Hemoglobin is the main component of red blood cells. Hemoglobin (abbreviation: Hb) is a red substance made of iron and protein in the blood that carries oxygen to the cells in the body from the lungs. Hemoglobin also carries carbon dioxide away from the cells to the lungs, which is then exhaled from the body. Carbon dioxide is a colorless and odorless gas that is present in small amounts in the air and is produced as a result of metabolism in the body. Metabolism is the chemical actions in cells that release energy from nutrients or use energy to create other substances. Measured in grams per deciliter (g/dL), normal ranges for hemoglobin counts differ depending on an individual's age and sex. It's important to note that hemoglobin counts of endurance athletes can be as much as 30% higher than that of the average adult, which is considered normal. Like other blood values, slightly high or low levels of hemoglobin may be normal for some people. Still, if you are falling too far out of the normal range, your doctor will most likely order more comprehensive testing to determine the cause.
Elevated hemoglobin by itself is not considered a disorder, but rather a symptom of a medical condition. Therefore, treatment must target the underlying cause.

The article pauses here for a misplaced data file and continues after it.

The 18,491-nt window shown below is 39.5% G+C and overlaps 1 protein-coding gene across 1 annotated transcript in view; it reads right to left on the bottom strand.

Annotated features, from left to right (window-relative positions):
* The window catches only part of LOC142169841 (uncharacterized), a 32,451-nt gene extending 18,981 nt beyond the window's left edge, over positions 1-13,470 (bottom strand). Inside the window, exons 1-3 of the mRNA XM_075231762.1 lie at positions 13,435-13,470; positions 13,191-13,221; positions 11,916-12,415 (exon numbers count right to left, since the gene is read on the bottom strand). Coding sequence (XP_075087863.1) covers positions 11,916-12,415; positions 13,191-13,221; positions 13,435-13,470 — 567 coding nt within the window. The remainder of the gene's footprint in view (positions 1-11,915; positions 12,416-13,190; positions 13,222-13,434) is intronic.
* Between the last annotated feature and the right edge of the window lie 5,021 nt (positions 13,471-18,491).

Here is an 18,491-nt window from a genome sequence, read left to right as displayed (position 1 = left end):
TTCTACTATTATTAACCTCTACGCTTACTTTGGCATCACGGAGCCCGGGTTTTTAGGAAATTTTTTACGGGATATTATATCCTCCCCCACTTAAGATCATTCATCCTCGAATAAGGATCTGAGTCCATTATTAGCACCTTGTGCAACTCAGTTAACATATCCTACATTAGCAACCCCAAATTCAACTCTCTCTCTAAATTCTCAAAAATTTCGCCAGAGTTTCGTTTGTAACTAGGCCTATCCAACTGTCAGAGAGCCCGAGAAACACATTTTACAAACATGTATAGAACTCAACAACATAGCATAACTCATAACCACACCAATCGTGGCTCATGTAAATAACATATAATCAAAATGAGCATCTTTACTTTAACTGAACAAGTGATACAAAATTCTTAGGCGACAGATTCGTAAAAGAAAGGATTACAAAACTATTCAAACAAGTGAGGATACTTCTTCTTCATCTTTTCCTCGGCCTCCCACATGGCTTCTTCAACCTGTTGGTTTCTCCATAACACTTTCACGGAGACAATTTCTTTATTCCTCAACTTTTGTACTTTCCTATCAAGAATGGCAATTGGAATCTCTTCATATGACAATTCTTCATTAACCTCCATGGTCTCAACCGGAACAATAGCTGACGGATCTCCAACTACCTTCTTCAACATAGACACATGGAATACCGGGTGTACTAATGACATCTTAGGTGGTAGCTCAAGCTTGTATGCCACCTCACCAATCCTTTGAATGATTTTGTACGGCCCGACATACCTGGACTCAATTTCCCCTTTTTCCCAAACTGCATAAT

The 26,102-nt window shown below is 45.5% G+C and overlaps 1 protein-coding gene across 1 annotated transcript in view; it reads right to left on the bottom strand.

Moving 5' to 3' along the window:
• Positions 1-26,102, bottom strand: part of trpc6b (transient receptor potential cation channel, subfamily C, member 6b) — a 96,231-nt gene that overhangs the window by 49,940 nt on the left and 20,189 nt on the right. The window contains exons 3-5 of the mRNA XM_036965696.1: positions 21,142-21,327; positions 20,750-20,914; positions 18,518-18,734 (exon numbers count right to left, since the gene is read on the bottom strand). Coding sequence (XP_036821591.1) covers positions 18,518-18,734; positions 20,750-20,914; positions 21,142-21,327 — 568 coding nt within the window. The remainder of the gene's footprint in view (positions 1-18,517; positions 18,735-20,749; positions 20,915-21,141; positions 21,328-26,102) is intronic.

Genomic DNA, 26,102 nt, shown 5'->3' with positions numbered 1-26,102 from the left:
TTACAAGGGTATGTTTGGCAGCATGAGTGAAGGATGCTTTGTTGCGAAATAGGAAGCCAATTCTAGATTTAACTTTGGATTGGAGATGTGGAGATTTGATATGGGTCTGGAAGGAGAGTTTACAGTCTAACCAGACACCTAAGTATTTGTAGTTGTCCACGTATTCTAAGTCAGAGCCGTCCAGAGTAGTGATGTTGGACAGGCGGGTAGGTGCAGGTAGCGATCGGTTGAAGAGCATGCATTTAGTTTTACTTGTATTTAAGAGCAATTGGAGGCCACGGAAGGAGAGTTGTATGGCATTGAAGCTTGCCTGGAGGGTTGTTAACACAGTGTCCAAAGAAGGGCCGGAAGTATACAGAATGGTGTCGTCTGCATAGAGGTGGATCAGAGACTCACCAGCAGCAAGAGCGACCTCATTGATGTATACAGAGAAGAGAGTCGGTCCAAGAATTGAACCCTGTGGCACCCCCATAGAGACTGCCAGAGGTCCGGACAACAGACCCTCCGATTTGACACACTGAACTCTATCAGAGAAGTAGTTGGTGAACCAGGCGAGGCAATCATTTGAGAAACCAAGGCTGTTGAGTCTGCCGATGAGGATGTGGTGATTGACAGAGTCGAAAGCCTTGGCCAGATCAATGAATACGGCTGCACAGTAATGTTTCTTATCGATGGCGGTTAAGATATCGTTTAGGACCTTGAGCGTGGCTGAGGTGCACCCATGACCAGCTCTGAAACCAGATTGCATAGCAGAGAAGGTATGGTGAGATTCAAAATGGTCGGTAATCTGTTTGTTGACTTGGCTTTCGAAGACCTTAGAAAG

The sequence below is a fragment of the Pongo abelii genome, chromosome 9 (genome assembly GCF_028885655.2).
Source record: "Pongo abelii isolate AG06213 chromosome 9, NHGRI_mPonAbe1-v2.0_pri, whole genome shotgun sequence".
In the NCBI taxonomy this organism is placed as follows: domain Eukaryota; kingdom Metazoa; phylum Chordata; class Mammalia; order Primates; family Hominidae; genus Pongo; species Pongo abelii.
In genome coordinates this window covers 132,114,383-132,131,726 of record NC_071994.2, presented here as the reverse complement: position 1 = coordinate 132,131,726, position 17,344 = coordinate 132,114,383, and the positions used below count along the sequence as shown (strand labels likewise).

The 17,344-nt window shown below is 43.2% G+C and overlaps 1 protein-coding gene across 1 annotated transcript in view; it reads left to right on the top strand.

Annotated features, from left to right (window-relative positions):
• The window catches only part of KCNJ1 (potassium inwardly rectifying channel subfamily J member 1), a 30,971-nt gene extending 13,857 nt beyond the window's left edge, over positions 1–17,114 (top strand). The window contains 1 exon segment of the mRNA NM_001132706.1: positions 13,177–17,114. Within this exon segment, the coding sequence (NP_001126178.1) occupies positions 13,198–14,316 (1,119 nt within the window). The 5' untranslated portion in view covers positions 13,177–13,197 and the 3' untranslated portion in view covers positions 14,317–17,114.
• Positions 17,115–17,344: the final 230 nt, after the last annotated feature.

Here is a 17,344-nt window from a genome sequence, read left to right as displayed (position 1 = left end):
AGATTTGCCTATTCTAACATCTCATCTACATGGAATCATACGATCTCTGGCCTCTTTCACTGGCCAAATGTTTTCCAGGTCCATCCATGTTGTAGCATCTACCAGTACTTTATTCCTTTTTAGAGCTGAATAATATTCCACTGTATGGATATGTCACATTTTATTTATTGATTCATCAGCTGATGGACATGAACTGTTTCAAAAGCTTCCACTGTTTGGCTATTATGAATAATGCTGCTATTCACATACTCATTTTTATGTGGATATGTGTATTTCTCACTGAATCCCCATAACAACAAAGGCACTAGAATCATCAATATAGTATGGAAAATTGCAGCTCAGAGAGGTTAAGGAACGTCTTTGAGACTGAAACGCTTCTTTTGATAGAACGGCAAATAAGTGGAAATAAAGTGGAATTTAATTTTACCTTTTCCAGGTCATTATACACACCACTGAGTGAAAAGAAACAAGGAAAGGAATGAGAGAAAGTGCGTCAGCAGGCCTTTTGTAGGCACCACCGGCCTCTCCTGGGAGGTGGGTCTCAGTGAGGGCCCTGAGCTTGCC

Normal Ranges for Hemoglobin in g/dL:
Men: 14 to 18
Women: 12 to 16
Children to up 18 years of age: 11 to 13
Critical Range: <5 or >20
12 - 15.5 g/dL
120.00 - 155.00 g/L
High levels of hemoglobin are associated with increased blood thickness. This can slow down the blood flow and oxygen transport and in some cases form blood clots which increase the risk of heart attacks and strokes.
Some specific causes of high hemoglobin might be:
- Living at high altitude
- Medications such as anabolic steroids (incl. testosterone) and others.
- Poor lung function
- Heart problems
- Kidney Cancer
- Liver Cancer
Low hemoglobin levels can be caused by a number of diseases and disorders that are characterized by low blood cell counts, premature destruction of red blood cells, or blood loss.
Some specific causes of low hemoglobin might be:
- Acute or chronic blood loss.
- Anemia (iron-deficiency, sickle cell, vitamin-deficiency, etc)
- Bone marrow disorder
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